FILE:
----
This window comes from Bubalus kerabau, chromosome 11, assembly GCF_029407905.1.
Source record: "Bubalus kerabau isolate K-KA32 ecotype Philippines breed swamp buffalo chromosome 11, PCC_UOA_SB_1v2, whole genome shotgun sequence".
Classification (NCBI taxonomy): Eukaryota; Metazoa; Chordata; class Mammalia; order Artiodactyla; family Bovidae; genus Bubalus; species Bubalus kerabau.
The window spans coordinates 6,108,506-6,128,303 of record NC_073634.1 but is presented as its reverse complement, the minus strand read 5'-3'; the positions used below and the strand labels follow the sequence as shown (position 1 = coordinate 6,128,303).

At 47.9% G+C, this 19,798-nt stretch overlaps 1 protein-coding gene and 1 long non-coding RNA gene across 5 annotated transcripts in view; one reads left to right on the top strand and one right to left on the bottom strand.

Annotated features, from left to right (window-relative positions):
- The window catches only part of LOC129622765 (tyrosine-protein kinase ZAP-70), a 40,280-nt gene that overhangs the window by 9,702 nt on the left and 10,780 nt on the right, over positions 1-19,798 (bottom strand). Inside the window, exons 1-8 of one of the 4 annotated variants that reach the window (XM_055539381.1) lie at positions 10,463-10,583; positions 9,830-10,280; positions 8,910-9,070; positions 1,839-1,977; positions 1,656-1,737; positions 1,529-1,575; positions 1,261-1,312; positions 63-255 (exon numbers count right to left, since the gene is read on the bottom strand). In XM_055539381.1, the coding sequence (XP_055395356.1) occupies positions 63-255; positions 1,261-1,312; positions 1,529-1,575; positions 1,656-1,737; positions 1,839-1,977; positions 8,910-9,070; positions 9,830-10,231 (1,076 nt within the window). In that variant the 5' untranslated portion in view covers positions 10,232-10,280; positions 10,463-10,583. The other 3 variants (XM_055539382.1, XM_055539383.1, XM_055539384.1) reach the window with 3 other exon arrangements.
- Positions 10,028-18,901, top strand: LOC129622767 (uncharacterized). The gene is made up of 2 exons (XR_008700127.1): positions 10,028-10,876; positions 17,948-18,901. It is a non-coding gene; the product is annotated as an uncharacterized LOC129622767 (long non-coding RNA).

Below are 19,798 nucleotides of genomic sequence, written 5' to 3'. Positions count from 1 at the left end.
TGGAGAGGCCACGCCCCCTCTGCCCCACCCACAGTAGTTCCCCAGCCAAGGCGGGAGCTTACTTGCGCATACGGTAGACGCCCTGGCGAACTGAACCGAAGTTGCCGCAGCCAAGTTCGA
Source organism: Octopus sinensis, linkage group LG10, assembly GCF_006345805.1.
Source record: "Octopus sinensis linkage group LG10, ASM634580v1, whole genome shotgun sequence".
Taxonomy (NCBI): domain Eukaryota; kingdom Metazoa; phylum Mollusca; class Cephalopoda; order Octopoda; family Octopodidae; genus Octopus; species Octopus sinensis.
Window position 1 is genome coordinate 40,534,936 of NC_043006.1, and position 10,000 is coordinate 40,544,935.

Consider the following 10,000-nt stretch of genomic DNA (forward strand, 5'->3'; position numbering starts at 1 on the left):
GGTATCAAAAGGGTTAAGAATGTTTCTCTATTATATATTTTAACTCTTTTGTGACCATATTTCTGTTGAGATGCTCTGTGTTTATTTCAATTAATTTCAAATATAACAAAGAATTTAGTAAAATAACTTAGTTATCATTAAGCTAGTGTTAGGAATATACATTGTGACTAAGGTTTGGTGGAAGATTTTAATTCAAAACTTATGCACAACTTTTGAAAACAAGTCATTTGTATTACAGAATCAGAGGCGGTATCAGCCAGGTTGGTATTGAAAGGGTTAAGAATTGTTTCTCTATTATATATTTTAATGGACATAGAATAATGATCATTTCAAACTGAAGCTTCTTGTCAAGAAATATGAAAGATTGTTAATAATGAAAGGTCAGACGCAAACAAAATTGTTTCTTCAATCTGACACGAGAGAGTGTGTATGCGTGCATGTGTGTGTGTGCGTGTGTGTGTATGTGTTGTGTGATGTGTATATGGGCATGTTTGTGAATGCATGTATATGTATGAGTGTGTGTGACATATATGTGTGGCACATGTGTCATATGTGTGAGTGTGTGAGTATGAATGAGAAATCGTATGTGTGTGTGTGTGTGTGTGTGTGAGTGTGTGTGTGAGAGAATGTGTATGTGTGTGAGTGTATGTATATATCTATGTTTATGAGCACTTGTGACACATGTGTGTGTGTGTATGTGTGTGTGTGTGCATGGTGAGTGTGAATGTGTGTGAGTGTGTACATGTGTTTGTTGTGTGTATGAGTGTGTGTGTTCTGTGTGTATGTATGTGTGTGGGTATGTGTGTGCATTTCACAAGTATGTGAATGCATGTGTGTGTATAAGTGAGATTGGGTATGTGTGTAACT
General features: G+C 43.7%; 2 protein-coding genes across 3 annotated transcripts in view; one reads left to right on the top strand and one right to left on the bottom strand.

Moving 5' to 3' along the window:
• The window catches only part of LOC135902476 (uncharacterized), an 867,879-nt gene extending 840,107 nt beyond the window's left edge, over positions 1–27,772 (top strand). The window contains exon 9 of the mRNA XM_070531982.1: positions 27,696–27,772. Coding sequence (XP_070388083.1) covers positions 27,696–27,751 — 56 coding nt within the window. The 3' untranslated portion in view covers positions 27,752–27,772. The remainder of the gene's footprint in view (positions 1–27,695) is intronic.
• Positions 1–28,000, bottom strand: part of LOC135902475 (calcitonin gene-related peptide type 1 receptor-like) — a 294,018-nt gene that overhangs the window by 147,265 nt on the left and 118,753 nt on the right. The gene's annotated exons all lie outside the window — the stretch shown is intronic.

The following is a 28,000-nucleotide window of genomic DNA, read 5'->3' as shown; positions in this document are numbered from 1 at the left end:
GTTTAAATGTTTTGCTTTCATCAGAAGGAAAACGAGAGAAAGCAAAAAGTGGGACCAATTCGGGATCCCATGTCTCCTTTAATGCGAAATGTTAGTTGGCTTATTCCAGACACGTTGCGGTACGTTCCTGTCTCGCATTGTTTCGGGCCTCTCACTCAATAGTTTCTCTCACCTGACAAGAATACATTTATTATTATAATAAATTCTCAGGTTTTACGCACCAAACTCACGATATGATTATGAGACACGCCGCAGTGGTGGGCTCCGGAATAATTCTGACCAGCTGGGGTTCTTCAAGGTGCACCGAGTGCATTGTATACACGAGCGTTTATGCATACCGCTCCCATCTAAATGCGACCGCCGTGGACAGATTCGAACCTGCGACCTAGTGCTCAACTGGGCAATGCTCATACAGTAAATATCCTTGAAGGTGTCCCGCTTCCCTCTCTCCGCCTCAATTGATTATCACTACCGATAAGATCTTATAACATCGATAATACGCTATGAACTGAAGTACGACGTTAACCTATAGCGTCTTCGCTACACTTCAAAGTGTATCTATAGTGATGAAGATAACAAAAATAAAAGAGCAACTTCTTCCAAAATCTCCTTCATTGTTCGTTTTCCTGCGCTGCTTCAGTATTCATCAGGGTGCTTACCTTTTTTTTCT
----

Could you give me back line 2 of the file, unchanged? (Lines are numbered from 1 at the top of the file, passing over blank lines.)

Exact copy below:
Source record: "Bubalus kerabau isolate K-KA32 ecotype Philippines breed swamp buffalo chromosome 11, PCC_UOA_SB_1v2, whole genome shotgun sequence".